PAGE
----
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This article was published 14/4/2013 (1170 days ago), so information in it may no longer be current.
BIRTLE -- If the women don't find you handsome, they should at least find you handy, in the immortal words of Red Green.
That could also be the motto at Birtle Collegiate.
At the Grade 7-12 school in Birtle, 300 kilometres northwest of Winnipeg, wood shops isn't just about making pen holders and jewelry boxes. High school students here actually build an entire 1,200-square-foot house.
And sell it. And someone lives in it.
"We start right from the floor. So we do the floor, doors, windows, walls, roof, shingling, siding, insulation and vapour barriers, drywall installation, painting and the trim work like baseboards and around the windows and doors," said shops teacher Larry Schroeder. "Last year, students learned how to install laminate flooring."
Talk about feeding 'em for a lifetime. "No matter where you go, you need houses," said Schroeder. Or else you live in one that needs fixing, oh, occasionally. "These are all skills so you can do your own repair work, or build a shed or garage," he said.
But getting grades 11 and 12 students to build a house that meets all building code and safety standards sounds harder than herding cats. Sometimes, Schroeder allows, trying to suppress a smile. "Kids try things and they might not get it right the first time. So there's more waste, like from cutting boards too short," he said.
The course fills a huge educational vacuum. In our increasingly specialist world, kids are growing up not knowing which end of the hammer to hit their thumb with (the No. 1 injury). "A number of students have never used tools before. Some haven't even used a tape measure," Schroeder said.
The house course is an elective and most female students take a pass. The male-female student ratio tends to be about 10 to 1. But the first female graduate, Breanna Cousins, also won the coveted Shank and Hammy Trophy -- a box cutter and hammer fastened to a wooden stake -- that goes to the program's top master builder. She is currently apprenticing on construction of the Prairie Lake Estate condos at Lake of the Prairies. "In this area, there's a demand for skilled trades," said Schroeder.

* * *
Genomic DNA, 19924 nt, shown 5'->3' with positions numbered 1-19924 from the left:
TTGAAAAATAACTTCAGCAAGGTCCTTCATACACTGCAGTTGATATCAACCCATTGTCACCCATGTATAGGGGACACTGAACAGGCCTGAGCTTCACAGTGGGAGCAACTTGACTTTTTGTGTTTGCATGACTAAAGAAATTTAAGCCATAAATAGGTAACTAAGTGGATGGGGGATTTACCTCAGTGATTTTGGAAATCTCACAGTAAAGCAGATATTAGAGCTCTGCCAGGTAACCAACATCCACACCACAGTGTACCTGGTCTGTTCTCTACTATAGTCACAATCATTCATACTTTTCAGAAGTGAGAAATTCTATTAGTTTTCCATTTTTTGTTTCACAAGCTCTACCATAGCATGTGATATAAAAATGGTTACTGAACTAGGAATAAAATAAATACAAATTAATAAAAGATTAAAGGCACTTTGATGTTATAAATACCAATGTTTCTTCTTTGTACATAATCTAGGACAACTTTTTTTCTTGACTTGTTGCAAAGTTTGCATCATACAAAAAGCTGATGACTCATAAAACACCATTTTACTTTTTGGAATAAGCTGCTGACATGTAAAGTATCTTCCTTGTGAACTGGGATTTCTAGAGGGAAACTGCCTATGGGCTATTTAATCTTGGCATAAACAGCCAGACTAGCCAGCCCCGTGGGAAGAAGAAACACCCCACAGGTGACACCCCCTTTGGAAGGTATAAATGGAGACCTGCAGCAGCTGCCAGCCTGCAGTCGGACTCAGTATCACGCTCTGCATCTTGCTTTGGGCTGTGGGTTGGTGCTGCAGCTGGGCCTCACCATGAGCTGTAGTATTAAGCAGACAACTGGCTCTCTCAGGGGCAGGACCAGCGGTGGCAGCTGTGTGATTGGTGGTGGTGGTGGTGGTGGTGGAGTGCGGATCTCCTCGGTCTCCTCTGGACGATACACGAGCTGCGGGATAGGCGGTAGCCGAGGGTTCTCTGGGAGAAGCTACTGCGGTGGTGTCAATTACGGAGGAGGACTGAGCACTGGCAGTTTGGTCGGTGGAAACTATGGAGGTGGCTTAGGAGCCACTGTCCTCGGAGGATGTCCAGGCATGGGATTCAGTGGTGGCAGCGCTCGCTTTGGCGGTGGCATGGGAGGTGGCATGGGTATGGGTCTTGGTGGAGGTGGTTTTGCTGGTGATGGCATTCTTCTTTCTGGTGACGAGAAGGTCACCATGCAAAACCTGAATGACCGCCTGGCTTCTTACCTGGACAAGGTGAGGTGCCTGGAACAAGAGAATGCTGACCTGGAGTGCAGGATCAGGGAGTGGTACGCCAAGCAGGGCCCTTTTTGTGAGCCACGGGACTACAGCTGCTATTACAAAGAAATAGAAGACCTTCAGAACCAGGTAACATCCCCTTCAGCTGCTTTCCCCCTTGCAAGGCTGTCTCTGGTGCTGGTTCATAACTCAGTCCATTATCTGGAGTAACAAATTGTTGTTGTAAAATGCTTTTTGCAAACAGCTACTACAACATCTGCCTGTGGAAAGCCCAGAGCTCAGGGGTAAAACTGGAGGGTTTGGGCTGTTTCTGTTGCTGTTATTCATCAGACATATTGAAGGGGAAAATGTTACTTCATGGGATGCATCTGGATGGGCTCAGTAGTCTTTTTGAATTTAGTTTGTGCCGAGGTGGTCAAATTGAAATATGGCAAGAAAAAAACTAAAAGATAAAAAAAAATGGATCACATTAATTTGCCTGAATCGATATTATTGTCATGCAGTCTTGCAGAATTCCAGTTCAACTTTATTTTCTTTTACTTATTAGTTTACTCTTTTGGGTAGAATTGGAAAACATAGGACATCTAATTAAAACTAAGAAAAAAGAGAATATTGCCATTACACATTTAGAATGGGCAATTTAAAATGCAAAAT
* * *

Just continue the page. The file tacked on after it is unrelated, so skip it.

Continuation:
The satisfaction level is high among kids. Some may not excel in other courses but are star pupils when it comes to the 'measure twice, cut once' of construction. "Usually, when students take the course in Grade 11, they'll take it in Grade 12, too," said principal Dan Hardern.
"What you look for first (in terms of grading) is pride in their work," said Hardern. "If it's not right the first time, do it over and do it right. Don't do half-baked jobs."
Hardern said other schools have looked to copy the program but the difficulty is finding someone like Schroeder who has real-world experience as a journeyman carpenter as well as a bachelor's degree in education. Birtle's program was started by another carpenter, Dale Snyder, who now builds recreation properties on Lake of the Prairies.
Students build one home per year. The program, now in its sixth year, will complete its fifth home. It built two A-frame chalets initially.
Twin Valley Co-op in Birtle supplies the plans, materials, some equipment and pays the school a labour rate of $14 per square foot (about $17,000), which the school reinvests into the program. The co-op contracts out the plumbing, electrical and other work such as carpeting. It sells the Ready to Move homes and keeps the proceeds.
"I'd say this is probably better than the average class because your learning is hands-on," said student Stewart Salmon, 18. "In the future, if you ever want to build a house or put on an addition, now you'll have an idea."
Philip Blouin, 17, has already put course information into practice, erecting an interior wall, i.e., partition, inside the family garage. "It's pretty helpful," he said of the course.
Safety is a big part of the program, since the kids use table saws, skills saw, power drills and work from scaffolds and on roofs. Schroeder has to drill into students not only the importance of their individual safety but how their actions can impact the safety of fellow students.
W.C. Miller Collegiate in Altona is believed to be the only other school offering home construction but that is part of a vocational curriculum. About a dozen students participate in the shops class at Birtle Collegiate, which Hardern described as an average-sized rural school with 140 kids.